by: Robin McKinley

Published: 2008

# of pages: 272

First of all I have to say, I love the cover illustration on this book! It's hard to see in the picture, but it really is gorgeous! THIS LINK takes you to the artists' website.

Other than that, I was disappointed in the book. McKinley is one of my favorite authors of all time. The Blue Sword and The Hero and the Crown are the 2 books that drew me into the world of fantasy. Before then I had never had a desire to read fantasy and the few fantasy books I had read I didn't enjoy because they were too unrealistic. haha! Beauty and Sunshine are 2 of my all time favorite books as well. So I had high expectations for Chalice, but I thought the narration style of the book was boring and confusing.

The story is told from the point of view of the main character, Marisol. The narrative is mainly her thoughts that ramble on and are repetitive. There isn't nearly as much dialogue in this novel as there is in most books. I felt like this really hindered my enjoyment of the story. The plot is interesting, but the narrative took away from it.

The story is about Marisol, an orphaned young woman whose world is turned upside down when the master of the estate she lives and works on as a beekeeper dies. She is chosen to be the new Chalice, cup bearer, of the new master. She is part of a circle of people who help keep the land intact with magic, otherwise it will fall apart and be destroyed.

If it isn't enough that Marisol has been thrown into this position, the new master is in an identical predicament. Both the master and Marisol work hard to keep the land together and keep the people satisfied. Everything seems to be going fine until the overlord of the lands gets involved and chooses an heir for the master to train. Things quickly go downhill and it's up to Marisol to save the day.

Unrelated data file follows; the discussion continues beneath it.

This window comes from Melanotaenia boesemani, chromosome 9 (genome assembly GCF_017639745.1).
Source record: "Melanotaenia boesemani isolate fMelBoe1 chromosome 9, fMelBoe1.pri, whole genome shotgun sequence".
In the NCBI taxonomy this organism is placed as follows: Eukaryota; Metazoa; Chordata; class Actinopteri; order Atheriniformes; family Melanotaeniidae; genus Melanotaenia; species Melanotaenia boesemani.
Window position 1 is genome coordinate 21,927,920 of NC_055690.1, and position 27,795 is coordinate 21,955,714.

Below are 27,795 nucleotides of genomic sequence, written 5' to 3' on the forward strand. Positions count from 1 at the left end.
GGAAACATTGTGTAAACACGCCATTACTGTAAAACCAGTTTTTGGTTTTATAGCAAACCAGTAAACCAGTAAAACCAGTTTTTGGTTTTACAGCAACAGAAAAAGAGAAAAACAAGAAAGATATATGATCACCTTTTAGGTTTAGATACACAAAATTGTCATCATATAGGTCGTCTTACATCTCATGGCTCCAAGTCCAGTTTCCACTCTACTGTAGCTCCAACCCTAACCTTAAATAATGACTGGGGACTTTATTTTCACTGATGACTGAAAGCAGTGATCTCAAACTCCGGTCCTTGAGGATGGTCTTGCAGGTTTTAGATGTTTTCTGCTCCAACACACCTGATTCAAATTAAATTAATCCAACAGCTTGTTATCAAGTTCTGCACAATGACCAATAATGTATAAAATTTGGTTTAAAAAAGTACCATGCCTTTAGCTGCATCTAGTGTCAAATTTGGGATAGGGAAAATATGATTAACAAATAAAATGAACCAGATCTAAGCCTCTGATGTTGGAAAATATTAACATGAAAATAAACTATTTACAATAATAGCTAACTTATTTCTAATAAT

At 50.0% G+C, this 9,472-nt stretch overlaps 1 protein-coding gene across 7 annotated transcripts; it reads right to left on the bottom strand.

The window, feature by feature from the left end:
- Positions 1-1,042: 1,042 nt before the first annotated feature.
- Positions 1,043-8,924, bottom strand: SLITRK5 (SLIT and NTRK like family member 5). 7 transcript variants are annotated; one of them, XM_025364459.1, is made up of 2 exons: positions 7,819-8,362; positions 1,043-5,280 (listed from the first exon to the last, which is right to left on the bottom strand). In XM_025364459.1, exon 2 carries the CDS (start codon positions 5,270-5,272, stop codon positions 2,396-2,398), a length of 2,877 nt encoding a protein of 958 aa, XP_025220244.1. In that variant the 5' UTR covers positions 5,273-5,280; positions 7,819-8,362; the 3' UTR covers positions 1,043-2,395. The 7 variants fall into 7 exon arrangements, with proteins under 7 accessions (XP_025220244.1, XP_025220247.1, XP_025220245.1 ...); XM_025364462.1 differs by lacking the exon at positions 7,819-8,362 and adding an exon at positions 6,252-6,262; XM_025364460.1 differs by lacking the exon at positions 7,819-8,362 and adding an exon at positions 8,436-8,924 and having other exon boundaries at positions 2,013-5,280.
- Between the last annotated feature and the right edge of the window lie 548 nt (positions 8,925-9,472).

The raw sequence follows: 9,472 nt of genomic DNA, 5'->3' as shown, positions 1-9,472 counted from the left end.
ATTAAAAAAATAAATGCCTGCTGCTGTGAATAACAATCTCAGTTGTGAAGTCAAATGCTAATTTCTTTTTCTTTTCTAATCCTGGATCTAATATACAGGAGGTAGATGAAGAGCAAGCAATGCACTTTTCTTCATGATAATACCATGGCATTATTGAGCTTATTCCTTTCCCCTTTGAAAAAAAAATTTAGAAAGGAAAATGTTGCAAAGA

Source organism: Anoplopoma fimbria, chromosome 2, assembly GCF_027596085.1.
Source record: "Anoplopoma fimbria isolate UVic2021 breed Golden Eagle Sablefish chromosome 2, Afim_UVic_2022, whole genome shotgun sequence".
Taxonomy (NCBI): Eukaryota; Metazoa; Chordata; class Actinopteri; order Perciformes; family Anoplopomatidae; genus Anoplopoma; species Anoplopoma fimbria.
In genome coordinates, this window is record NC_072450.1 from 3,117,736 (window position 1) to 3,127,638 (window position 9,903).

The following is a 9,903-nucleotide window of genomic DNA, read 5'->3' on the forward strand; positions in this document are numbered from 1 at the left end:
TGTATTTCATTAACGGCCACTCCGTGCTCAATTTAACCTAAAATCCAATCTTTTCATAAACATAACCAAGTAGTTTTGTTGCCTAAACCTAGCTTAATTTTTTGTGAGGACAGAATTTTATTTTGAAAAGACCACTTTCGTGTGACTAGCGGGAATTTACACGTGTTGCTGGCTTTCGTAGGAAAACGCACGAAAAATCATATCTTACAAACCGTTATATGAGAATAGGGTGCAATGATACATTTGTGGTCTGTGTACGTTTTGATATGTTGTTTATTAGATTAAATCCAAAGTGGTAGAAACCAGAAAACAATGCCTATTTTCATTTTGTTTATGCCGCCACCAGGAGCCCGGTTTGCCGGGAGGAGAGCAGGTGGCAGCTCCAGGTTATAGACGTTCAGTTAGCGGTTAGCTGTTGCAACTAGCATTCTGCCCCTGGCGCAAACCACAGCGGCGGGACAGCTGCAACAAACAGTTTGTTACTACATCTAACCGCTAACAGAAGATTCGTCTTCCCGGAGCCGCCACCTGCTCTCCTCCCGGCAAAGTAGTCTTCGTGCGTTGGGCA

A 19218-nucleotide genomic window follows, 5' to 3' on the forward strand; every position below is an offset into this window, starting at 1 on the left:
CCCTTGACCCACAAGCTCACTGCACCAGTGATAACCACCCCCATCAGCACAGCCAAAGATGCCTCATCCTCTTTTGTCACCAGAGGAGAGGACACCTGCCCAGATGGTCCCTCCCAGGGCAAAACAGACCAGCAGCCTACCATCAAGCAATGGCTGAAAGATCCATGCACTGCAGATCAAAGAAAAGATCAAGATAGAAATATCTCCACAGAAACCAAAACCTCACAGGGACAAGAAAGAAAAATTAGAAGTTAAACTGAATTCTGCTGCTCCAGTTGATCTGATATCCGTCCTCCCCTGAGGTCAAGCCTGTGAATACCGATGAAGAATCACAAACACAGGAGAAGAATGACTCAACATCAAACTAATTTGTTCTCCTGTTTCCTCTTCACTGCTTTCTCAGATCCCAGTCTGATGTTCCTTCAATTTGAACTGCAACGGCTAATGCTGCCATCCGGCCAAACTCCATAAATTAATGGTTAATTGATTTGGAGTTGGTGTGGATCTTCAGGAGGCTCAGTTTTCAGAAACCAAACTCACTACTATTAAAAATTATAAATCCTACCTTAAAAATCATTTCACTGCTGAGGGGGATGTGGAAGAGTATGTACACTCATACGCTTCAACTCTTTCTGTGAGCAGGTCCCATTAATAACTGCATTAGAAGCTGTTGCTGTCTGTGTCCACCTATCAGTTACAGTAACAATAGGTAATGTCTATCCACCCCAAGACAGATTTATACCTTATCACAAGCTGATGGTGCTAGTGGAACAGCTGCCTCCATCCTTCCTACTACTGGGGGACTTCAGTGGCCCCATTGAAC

I appreciated the story and the magical world that McKinley created. However, I just couldn't get over the repetitiveness of the narration and the lack of dialogue. I felt that I couldn't really get to know the characters.

This book is classified as a young adult book, but I feel like it is more of an adult book. Not because the content is mature, it just isn't your typical young adult book. Even the main character is an adult, she isn't a teenager. I recommend this book to people who really love fantasy. I think the redeeming factor is the unique magic structure that is in the story, something that will appeal to lovers of the fantasy genre.

Have you reviewed this? Let me know and I'd be happy to post yours as well.

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I'm starting late! However, since I'm just about to start reading a book that qualifies, I might as well join. I always mean to do this every year, but I always remember too late! Next year I'm determined to participate more.

The "rules":

"There are two simple goals to the R.eaders I.mbibing P.eril Challenge:

1. Have fun reading.
2. Share that fun with others.

As I do each and every year, there are multiple levels of participation that allow you to be a part of R.I.P. IV without adding the burden of another commitment to your already busy lives.

R.I.P. IV officially runs from September 1st through October 31st.

Dark Fantasy.

I'm doing Peril the Third: one book.

Haunting Bombay by: Shilpa Agarwal

However, I do have some other books on my TBR list that qualify for this challenge, I just won't have enough time to finish them for the challenge.

Her Fearful Symmetry by: Audrey Niffenegger
The Historian by: Elizabeth Kostova
The Terror by: Dan Simmons

and countless others...I'm too lazy to go find my list!

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The Sisterhood of the Traveling Pants

The Sisterhood of the Traveling Pants
by: Ann Brashares

Series: The Sisterhood of the Traveling Pants, Book 1

Challenges: YA Challenge, First in a Series Challenge

Published: 2001

# of pages: 352

Quote: "As the fluffy plot progressed, Margaret looked over at them so many times, checking excitedly for their reactions, that Tibby wondered, with a swelling sadness in her throat, how many of the ten thousand movies Margaret had watched with another person." -Tibby p. 167